BY: My dad does karting and motorbikes, but drifting is truly something that just drew me in. It was very grass roots when I got into it and I knew it was something that I just wanted to push and be the best that I could be. I was spending as much time in the seat as possible and getting some results in the national series. With that came sponsorship, which comes with responsibilities as well. Locally I’ve been criticized a lot for being a sellout and going for commercial brands. Going forward, there’s obviously a financial side for running these cars and travelling the country doing it, so for me a commercial side was really the only way to continue doing a sport that I’m truly passionate about. Corporate backing is why I’ve been able to stay semi-professional in drifting in this country in the last 10 years. Doing these interviews with you guys and engaging with the crowd makes it truly possible.

Aasbo x Yates

DS: Frederic, would you agree? Do you feel like you have to be backed by a corporate sponsor to drift as much as you want to?

FA: It’s either that or a rich uncle, or an Arabian sheikh right? Sponsorships to me are not just about getting an opportunity to drive, it’s more about growing a family and helping people out. It was actually my college degree that taught me how these companies work, and if it wasn’t for me understanding a bit about what’s actually going on behind the scenes in motorsport, I wouldn’t have been able to survive as long as I have in this sport. The way I look at it is – you find someone that you really want to work with, who’ll give you the opportunity to drive as long as you help them reach their goals. That’s how I’ve worked with RS-R over the years, and with Scion, and Hankook and Toyota. It’s all building a team of people and fulfill their dreams in a way that also helps you fulfill yours.

DS: So a win-win scenario, but with a sponsor helping to take it to the next level?

FA: Yeah, I think the short version is, it’s not a sponsor, it’s a partner.

Aasbo x Yates

DS: In terms of Australian drifting, where do you think we’re heading, and where do you think we should be heading? I was recently at Drift Matsuri in QLD, and it seems like it’s maturing to an extent with more and more teams coming out and getting proper livery. Do you feel like that sort of thing will be important in growing drifting in Australia?

BY: Yeah I guess in a commercial sense it’s going to take drivers and teams to step up and bring their cars to a new level, so that when we get some television coverage behind us it’s going to build the profile of the sport. However I do feel that there are a few different groups who don’t really want to work together. It really should be a community trying to work towards the goal of lifting the profile of drifting in Australia, which is where we seem to be divided between the grassroots and competition drivers. I’m planning on moving back to grassroots and trying to engage that community, earn respect and try and bring everyone together. And when it comes to a televised national series, we can get it off the ground, fill the grid with more cars and build the profile of drifting.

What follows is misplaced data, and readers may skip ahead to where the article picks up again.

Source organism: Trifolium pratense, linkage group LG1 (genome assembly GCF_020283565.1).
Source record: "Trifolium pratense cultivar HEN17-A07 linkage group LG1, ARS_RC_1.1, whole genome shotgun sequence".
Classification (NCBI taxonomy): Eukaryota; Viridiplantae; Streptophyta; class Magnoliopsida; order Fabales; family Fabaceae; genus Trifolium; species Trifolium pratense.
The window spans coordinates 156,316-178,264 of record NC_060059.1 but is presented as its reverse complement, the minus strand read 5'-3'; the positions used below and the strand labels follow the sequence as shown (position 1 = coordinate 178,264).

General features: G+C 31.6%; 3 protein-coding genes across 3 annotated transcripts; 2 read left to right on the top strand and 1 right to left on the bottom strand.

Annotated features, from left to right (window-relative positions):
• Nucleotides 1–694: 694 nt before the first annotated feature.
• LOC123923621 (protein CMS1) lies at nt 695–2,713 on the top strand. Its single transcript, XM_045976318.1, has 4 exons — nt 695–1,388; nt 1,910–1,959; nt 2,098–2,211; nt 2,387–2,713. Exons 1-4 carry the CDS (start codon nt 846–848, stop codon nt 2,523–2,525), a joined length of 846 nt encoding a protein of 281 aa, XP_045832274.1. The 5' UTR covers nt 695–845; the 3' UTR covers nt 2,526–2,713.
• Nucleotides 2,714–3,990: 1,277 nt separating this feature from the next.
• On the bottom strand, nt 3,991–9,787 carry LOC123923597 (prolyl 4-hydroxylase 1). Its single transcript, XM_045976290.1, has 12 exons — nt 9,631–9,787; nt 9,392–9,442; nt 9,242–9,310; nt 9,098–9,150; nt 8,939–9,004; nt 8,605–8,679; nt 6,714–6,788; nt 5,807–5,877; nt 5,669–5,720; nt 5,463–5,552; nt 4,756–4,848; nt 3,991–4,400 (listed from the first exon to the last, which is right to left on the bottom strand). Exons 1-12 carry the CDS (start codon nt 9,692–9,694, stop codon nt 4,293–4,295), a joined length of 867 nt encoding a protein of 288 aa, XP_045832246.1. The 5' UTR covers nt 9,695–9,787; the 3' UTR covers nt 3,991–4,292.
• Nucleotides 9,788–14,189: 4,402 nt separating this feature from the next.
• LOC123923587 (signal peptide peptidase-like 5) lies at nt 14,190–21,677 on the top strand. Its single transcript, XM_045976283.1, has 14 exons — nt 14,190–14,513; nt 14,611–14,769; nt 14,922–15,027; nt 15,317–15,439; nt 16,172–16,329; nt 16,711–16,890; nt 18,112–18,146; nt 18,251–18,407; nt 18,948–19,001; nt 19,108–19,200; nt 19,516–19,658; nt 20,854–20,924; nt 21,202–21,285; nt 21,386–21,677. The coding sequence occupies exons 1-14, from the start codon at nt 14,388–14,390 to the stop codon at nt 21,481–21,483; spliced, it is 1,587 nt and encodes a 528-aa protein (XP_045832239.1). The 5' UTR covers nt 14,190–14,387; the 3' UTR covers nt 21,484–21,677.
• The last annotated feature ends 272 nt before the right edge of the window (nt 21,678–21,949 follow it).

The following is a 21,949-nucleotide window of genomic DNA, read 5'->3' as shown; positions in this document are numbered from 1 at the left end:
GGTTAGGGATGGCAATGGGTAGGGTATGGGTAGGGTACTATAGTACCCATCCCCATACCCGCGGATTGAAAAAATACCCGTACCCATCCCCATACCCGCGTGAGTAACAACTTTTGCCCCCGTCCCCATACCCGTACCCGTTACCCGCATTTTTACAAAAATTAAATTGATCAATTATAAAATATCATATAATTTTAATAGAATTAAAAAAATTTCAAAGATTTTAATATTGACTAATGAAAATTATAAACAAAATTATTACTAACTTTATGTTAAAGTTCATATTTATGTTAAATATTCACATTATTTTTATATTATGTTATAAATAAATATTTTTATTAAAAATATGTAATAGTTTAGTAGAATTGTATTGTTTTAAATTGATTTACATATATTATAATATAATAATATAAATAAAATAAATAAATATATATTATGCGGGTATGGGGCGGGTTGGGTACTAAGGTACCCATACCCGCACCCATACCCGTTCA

Aasbo x Yates

DS: And definitely get a lot more spectators to the event?

BY: That’s definitely something we struggle with. We generally get a lot of cars, but dragging people out to the track and getting 10000 people to watch has always been difficult. I’ve come up through its highs and lows. The pinnacle for me was Drift Australia, even if it was a little primitive back then, but we were still engaging with the public and getting good spectator numbers. But between grassroots and competition levels everyone just seems to do a lot of bickering and pushing and pulling. There has to come a time where people step up, and start presenting their cars a little bit better and we can all unite to build the profile of the sport and get some people out to watch it.

DS: So would you say that is why we’re not getting the spectator numbers? Because of that division between grassroots and professional?

BY: Well, yeah, I guess. There’s been a line drawn in the sand and there needs to be better communication between the clubs, and I guess you probably see it as well Frederic, there’s a lot of egos in drifting as well.

Aasbo x Yates

FA: Yeah, like in any sort of racing, right? But there should be room for both. Just like snowboarding or skateboarding, there should be the free riders and at the same time, the die hard competitors being able to live together. So I agree that drifting is in a little bit of a funny state right now where you have the big fish and big companies using drifting to promote their activities and commercials and stuff, but at the same time drifting is not a household name. Is that because it’s hard to sell it as a green sport, or is it something else? I don’t know. But the fact of the matter is, that a well run top 16 drift competition is just amazing to watch, so I think that drifting has a strong future. It’s just working out the details. I think guys like you, Beau, who are well spoken with good intentions are the ones to raise the profile of the sport.

DS: Great! Thanks very much guys, and on behalf of Downshift, best of luck for the weekend!

Aasbo x Yates